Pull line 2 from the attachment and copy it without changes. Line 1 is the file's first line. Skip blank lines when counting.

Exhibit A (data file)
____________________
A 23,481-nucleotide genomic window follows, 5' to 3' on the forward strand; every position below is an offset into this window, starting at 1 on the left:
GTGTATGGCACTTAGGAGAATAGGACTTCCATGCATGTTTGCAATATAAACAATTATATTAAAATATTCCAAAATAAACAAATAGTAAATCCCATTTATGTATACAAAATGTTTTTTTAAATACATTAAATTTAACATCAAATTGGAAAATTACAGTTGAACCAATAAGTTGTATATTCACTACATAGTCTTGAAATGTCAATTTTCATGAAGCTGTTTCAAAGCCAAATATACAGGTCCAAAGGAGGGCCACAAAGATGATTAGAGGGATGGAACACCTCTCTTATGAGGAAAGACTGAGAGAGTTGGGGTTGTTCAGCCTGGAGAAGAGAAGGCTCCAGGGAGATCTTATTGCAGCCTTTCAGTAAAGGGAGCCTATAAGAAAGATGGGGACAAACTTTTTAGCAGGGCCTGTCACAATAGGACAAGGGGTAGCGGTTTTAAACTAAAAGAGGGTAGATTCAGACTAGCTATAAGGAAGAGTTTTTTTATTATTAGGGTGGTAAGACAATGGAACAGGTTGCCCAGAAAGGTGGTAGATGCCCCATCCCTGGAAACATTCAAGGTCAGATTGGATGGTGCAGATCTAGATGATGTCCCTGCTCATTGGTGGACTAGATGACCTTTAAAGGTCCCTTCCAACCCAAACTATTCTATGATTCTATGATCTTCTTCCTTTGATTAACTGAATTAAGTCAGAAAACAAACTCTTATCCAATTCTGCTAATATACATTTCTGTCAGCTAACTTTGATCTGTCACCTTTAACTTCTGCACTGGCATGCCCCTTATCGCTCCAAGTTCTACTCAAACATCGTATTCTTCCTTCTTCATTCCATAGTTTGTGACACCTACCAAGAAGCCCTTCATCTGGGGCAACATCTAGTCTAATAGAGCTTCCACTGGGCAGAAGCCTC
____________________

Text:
GTGTATGGCACTTAGGAGAATAGGACTTCCATGCATGTTTGCAATATAAACAATTATATTAAAATATTCCAAAATAAACAAATAGTAAATCCCATTTATGTATACAAAATGTTTTTTTAAATACATTAAATTTAACATCAAATTGGAAAATTACAGTTGAACCAATAAGTTGTATATTCACTACATAGTCTTGAAATGTCAATTTTCATGAAGCTGTTTCAAAGCCAAATATACAGGTCCAAAGGAGGGCCACAAAGATGATTAGAGGGATGGAACACCTCTCTTATGAGGAAAGACTGAGAGAGTTGGGGTTGTTCAGCCTGGAGAAGAGAAGGCTCCAGGGAGATCTTATTGCAGCCTTTCAGTAAAGGGAGCCTATAAGAAAGATGGGGACAAACTTTTTAGCAGGGCCTGTCACAATAGGACAAGGGGTAGCGGTTTTAAACTAAAAGAGGGTAGATTCAGACTAGCTATAAGGAAGAGTTTTTTTATTATTAGGGTGGTAAGACAATGGAACAGGTTGCCCAGAAAGGTGGTAGATGCCCCATCCCTGGAAACATTCAAGGTCAGATTGGATGGTGCAGATCTAGATGATGTCCCTGCTCATTGGTGGACTAGATGACCTTTAAAGGTCCCTTCCAACCCAAACTATTCTATGATTCTATGATCTTCTTCCTTTGATTAACTGAATTAAGTCAGAAAACAAACTCTTATCCAATTCTGCTAATATACATTTCTGTCAGCTAACTTTGATCTGTCACCTTTAACTTCTGCACTGGCATGCCCCTTATCGCTCCAAGTTCTACTCAAACATCGTATTCTTCCTTCTTCATTCCATAGTTTGTGACACCTACCAAGAAGCCCTTCATCTGGGGCAACATCTAGTCTAATAGAGCTTCCACTGGGCAGAAGCCTC